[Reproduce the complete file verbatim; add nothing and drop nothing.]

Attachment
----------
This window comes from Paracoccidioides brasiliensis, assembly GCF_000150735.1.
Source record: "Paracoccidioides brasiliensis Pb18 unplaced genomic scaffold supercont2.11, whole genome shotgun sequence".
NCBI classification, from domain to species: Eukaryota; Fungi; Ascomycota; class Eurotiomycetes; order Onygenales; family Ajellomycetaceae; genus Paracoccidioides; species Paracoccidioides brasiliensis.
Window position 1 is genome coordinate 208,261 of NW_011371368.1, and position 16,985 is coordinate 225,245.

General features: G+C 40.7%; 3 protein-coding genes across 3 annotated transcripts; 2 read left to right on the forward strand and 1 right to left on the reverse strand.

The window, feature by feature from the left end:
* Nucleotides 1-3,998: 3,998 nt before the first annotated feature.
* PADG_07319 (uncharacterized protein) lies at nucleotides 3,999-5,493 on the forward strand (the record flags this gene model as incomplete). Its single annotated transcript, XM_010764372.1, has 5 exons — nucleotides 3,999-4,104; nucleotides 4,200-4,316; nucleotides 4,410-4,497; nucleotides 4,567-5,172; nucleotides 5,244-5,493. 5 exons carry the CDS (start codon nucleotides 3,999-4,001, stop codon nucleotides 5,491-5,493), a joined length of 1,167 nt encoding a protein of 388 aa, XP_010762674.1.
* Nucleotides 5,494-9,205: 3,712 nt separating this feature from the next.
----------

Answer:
This window comes from Paracoccidioides brasiliensis, assembly GCF_000150735.1.
Source record: "Paracoccidioides brasiliensis Pb18 unplaced genomic scaffold supercont2.11, whole genome shotgun sequence".
NCBI classification, from domain to species: Eukaryota; Fungi; Ascomycota; class Eurotiomycetes; order Onygenales; family Ajellomycetaceae; genus Paracoccidioides; species Paracoccidioides brasiliensis.
Window position 1 is genome coordinate 208,261 of NW_011371368.1, and position 16,985 is coordinate 225,245.

General features: G+C 40.7%; 3 protein-coding genes across 3 annotated transcripts; 2 read left to right on the forward strand and 1 right to left on the reverse strand.

The window, feature by feature from the left end:
* Nucleotides 1-3,998: 3,998 nt before the first annotated feature.
* PADG_07319 (uncharacterized protein) lies at nucleotides 3,999-5,493 on the forward strand (the record flags this gene model as incomplete). Its single annotated transcript, XM_010764372.1, has 5 exons — nucleotides 3,999-4,104; nucleotides 4,200-4,316; nucleotides 4,410-4,497; nucleotides 4,567-5,172; nucleotides 5,244-5,493. 5 exons carry the CDS (start codon nucleotides 3,999-4,001, stop codon nucleotides 5,491-5,493), a joined length of 1,167 nt encoding a protein of 388 aa, XP_010762674.1.
* Nucleotides 5,494-9,205: 3,712 nt separating this feature from the next.